I wonder why you didn’t use independent exit polling instead of internal polling done by a biased consultant getting paid by the very group pushing to pass it, and likely getting the summary reports of early reporting on top of it?

    That is priceless. Whatever happened to impartial reporting.? That is like Exxon Mobil coming out with a poll that oil doesn’t contaminate waterbeds and you publishing it saying “see, see, all those crazy environmentalist and their conspiracy theories”.

    I always knew you had no journalist integrity but you have really made a jerk of yourself on this one. Try doing real investigative reporting for a change instead of attacking the people trying to do good work in this community.

    Oh, but I am sure glad “Zimmerman was kind enough to share the results of tracking polls from the RTA election with us.” That was so sweet of him. God-like even. It is not like he had an agenda or anything. Big hugs and kisses to him.

  2. Frank: Since you gave me a choice, I’m gonna have to go with assuming you’re the stupid one, since you appear to completely misunderstand what the RTA poll shows.

    Let me explain to why a Yes vote of 46 percent, a No vote of 27 percent and an Undecided vote of 27 percent would leave anyone in The Biz confident in victory: It would mean that nearly all the undecided voters would have to vote against the proposition in order for it to lose. That’s not the way voters break on Election Day.

    Since you’re wondering, let me explain why I got the Zimmerman polls: Because the RTA-was-fixed crowd, even though they hadn’t seen the surveys, kept saying that those polls had shown that the sales-tax proposition was going to lose. They were wrong; the Zimmerman polls showed the proposition was likely to win. Tell ya what: Why don’t you track down some exit polls that show a different result? Oh, wait—I know why: Because they don’t exist.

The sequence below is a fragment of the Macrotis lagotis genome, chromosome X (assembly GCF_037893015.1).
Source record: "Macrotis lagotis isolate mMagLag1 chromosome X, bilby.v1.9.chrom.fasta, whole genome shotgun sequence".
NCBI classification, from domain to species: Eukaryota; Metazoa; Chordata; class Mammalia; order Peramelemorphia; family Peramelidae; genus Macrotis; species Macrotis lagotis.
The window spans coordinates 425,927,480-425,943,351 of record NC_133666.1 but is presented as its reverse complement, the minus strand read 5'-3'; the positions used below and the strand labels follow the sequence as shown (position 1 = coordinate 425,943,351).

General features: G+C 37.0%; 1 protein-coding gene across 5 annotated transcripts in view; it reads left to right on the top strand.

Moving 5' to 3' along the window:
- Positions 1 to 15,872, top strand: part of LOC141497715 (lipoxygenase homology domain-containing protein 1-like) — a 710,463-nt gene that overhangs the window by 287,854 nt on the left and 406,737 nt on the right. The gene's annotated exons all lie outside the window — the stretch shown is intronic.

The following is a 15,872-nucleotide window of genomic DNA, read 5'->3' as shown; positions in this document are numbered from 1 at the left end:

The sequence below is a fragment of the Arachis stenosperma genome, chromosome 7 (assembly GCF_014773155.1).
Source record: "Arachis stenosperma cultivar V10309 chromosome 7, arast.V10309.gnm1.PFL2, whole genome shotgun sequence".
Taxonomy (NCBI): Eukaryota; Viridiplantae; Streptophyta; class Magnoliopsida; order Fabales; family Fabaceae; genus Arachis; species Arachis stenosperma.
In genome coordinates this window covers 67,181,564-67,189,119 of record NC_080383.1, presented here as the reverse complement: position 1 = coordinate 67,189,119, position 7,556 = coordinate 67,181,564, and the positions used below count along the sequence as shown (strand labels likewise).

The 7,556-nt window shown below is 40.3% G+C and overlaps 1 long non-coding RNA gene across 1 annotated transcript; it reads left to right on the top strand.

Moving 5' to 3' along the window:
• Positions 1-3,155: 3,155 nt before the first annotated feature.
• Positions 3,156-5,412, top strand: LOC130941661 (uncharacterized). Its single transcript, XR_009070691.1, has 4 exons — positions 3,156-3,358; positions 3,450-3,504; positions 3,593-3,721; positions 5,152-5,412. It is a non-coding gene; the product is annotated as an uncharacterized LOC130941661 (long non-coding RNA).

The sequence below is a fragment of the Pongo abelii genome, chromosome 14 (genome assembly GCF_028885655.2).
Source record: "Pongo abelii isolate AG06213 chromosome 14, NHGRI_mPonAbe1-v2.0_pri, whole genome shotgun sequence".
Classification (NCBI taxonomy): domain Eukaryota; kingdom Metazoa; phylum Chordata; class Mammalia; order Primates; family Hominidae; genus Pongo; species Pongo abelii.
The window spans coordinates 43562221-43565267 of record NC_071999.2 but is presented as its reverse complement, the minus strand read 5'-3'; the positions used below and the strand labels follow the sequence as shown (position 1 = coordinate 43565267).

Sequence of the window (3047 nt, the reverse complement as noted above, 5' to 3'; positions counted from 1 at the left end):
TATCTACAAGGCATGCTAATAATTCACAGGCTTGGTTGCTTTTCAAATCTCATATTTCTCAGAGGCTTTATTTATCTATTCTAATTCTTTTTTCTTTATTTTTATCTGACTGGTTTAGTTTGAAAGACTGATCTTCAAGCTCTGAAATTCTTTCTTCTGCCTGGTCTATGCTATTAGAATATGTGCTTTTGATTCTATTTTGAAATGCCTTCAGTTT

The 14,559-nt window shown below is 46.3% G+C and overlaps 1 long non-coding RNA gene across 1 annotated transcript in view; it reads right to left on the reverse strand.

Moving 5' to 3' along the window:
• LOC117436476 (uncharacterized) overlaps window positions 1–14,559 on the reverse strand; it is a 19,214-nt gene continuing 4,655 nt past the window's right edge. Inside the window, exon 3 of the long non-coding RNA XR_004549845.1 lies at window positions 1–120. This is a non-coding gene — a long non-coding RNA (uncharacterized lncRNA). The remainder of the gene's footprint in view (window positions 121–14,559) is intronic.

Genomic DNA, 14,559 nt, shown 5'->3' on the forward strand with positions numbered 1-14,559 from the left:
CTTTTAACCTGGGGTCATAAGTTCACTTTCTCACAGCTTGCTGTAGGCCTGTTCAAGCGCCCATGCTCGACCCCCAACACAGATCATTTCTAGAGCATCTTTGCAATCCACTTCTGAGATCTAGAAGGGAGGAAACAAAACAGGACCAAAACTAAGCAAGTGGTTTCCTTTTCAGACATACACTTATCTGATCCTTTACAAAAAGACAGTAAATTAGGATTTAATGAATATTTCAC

As for your contention that Zimmerman cooked the poll results to show the prop was winning (which requires us to leave aside your screwball interpretation that the results show the prop was losing), riddle me this:

    Did Zimmerman cook the results back in 2006 to fool the other people working on the campaign? If so, he must have been part of the conspiracy even back then, along with the firm that did the polling. Who else was involved in this far-ranging conspiracy? Please, enlighten us.

    Or did Zimmerman just cook the results that he passed along to me? If that’s the case, then he must have been prepared back in 2006 to get caught fixing the election, because other people who saw the polls before the election say these were the numbers being circulated. I got copies of the poll from state Rep. Steve Farley, who had hung onto them; they match the poll numbers I got from Zimmerman. If what you’re saying were to be true, I’d have to give Zimmerman a lot of credit: he was smart enough to pass phony numbers around to campaign insiders but foolish enough to give the “real numbers” just to your top-secret “source.” Hmmm—what sounds more likely?

    And while you’re pondering those questions, perhaps you can enlighten us as to why it would be to a pollster’s advantage to give phony numbers to their clients?

    The RTA-was-flipped crowd’s problem isn’t my reporting. Their problem is ass-clowns like you who are on their side.